9th December 1874 - the brig Griffin ashore after breaching the brand new and as yet incomplete Coatham pier. The only reminder in the 21st century of the pier is the Regent cinema, which was the original entrance.
On the night of December 8th 1874, one of the worst storms in living memory occurred. Mountainous seas lashed at the North-east coast while a northerly gale spilled slates and tumbled chimneys.
By early evening Redcar's locals gathered to watch the threatening sea. No doubt the pier companies’ shareholders were anxious too, lest the North Sea rob them of their investment. The twin towns of Redcar and Coatham, unable to agree on a site for a joint pier, had each decided to build one. Redcar pier was already complete while Coatham pier had reached 1700 of its planned 2000 foot length.
The alarm was raised shortly before midnight. Thomas Picknett, of the famous fishing family, was checking his boats when he spied a dismasted ship through the rain and sleet. By then the raging sea was breaking over both piers. He warned the coastguard before beating a tattoo on the lifeboat drum to summon help. The ship was Garibaldi, a brig of 198 tons. Offshore, the shrieking wind had shredded some of her canvas, and the master, John Guy, ordered the foremast cut free. It also took the mainmast and bowsprit. Both anchors with 120 fathoms of cable were let go, but Garibaldi rushed onto the rocks 20 yards east of Coatham pier.
While the Redcar lifeboat Burton-on-Trent was putting off, a hole was stove in her side so the launch was aborted. However, the Coastguard were able to rescue Garibaldi’s seven man crew using a rocket apparatus.
Meanwhile, farther out to sea, the brig Griffin of Southampton had sailed from Whitby three days earlier with a valuable cargo of Elm, bound for Sunderland. Close-hauled, she battled north, her skipper William Mundy unaware he was being driven relentlessly towards the rocks of the obscured coastline. After being almost becalmed at 9 in the evening he shortened sail at 11 p.m. in hope of weathering the approaching storm. By the time Griffin reached Redcar the wind and sleet were so bad the crew had given up hope and taken to the rigging. At 4 am, Griffin smashed into Coatham pier. As she breached the new girder work the frightened sailors were able to jump to safety on the pier, then forlornly watch their brig blunder unmanned into the night. The morning of December 9th revealed her beached only yards away.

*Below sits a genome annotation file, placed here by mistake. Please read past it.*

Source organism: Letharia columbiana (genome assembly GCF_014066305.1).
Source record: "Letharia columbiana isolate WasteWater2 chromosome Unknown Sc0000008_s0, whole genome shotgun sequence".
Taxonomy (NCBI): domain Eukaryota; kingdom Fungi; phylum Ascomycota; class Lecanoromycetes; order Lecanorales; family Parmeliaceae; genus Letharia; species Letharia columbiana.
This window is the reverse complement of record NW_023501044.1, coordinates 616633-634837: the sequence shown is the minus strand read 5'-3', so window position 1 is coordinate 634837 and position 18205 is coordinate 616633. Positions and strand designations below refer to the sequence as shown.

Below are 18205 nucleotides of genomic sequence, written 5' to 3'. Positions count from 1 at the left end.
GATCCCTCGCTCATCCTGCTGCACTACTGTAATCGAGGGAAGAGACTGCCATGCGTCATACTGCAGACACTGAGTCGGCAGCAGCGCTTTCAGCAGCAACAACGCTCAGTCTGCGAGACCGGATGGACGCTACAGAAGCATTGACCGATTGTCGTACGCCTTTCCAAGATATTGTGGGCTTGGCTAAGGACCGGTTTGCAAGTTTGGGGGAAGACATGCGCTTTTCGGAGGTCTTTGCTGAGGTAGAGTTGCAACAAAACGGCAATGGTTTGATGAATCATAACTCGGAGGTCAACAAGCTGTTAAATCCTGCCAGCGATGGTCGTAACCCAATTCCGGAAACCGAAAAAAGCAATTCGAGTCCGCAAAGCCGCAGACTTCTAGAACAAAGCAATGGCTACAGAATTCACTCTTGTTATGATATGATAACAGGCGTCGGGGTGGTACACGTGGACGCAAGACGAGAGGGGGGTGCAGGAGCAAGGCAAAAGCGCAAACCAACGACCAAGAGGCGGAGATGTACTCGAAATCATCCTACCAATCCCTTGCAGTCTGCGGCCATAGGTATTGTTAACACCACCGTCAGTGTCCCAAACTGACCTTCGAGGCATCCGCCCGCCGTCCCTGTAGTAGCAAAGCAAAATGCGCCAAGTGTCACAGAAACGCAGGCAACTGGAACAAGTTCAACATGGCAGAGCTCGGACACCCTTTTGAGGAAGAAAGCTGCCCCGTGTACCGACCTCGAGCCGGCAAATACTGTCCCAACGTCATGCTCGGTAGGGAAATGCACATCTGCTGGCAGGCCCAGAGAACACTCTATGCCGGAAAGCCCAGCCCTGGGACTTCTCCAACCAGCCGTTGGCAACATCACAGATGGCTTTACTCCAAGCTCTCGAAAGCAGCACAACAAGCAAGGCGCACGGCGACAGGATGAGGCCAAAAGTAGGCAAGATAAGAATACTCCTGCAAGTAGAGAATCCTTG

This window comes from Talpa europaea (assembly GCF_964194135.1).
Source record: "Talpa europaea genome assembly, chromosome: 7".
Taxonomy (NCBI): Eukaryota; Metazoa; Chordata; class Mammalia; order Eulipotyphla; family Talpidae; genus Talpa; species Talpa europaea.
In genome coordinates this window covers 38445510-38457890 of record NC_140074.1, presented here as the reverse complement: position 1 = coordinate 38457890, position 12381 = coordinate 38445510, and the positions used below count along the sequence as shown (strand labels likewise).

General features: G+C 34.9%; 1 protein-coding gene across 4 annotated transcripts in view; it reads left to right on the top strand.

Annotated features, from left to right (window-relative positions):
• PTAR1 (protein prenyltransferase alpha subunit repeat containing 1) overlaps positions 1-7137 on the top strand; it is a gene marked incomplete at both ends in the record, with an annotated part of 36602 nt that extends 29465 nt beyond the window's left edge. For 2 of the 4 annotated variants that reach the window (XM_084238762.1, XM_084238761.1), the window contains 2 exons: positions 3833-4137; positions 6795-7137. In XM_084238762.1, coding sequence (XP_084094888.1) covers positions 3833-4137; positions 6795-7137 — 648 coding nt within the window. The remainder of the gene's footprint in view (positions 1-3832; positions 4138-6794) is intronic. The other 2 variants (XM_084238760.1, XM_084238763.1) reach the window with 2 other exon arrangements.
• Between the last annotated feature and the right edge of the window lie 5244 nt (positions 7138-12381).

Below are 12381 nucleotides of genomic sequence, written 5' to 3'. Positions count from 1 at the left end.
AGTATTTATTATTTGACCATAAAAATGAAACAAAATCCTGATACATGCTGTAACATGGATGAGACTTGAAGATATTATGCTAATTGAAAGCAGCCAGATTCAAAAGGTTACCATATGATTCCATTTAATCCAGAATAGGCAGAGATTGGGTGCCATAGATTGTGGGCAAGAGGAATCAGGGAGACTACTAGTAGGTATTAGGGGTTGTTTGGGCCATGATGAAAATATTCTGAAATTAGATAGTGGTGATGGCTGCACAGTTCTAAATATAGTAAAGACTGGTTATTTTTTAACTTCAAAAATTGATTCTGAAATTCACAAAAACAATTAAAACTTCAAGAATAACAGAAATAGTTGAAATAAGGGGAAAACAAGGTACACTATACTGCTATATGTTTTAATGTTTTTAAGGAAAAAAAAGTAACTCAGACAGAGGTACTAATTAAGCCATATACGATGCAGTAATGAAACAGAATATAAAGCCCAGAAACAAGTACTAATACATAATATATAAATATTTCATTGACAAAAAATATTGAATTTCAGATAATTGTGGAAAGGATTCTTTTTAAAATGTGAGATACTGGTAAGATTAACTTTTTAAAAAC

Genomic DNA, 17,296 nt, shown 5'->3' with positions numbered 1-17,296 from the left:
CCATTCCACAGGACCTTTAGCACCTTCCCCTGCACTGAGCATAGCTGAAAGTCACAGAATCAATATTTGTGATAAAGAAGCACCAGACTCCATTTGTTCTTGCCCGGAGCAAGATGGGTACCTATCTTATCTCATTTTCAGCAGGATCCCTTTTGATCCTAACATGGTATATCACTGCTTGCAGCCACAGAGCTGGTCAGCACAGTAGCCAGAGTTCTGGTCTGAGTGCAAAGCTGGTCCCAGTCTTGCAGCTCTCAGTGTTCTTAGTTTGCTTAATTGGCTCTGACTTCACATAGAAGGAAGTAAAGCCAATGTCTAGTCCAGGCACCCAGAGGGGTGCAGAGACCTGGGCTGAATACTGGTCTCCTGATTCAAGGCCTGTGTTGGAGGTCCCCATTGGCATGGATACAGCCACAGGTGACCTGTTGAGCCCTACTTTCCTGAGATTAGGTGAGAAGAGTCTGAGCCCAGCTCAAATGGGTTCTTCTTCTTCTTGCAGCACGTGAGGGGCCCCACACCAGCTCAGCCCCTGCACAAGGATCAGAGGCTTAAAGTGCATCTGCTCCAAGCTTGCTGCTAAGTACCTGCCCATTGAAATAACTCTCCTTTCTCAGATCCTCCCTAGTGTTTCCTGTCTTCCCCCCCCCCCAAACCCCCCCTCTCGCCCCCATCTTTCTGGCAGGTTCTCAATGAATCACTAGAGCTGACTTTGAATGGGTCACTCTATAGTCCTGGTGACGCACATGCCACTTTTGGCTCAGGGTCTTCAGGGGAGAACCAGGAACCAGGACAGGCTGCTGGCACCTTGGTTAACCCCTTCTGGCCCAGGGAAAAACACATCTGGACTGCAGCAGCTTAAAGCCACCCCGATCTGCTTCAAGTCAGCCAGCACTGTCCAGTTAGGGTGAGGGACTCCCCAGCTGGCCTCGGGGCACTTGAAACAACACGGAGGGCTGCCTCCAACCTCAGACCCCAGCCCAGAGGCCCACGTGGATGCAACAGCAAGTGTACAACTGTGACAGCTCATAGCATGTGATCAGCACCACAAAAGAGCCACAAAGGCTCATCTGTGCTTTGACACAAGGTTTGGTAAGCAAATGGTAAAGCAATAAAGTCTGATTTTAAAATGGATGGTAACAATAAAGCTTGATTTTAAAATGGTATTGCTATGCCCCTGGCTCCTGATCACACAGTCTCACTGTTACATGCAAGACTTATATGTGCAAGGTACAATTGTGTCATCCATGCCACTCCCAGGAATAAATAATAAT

Griffin's crew were not the only men to be shipwrecked by Coatham pier that night. A Dundee schooner, the 91 ton. Corrymbus, bound from Bologne to Shields slewed into the incomplete seaward end of the structure two hours later. Her bowsprit and, rigging carried away, Corrymbus eventually went ashore in the Tees estuary, her crew under Master Alexander Petrie able to walk ashore at low tide. Although not badly damaged, she was a total loss, buried deeply in sand.
After being hit twice Coatham pier also experienced a narrow miss that same night. The brigantine Express, 300 tons, sailing from Bologne to Blyth found herself in distress, driven ashore between the two piers on Lye Dams Scar, her crew saved. The fifth vessel to come ashore at Redcar that fearful night was the brig Robert & William, which managed to avoid the main traffic snarl-up by beaching at Tod Point, opposite the Warrenby Steelworks.
In all, some thirty vessels came ashore on the Cleveland coast during the storm. Many of the skippers were unqualified, claiming to ‘smell’ their course from port to port, in vessels often unseaworthy and loaded to the gunnels with cargo. It is surprising loss of life was not higher, nor little wonder that local church services regularly included the hymn:
‘Oh hear us when we cry to thee, For those in peril on the sea.’
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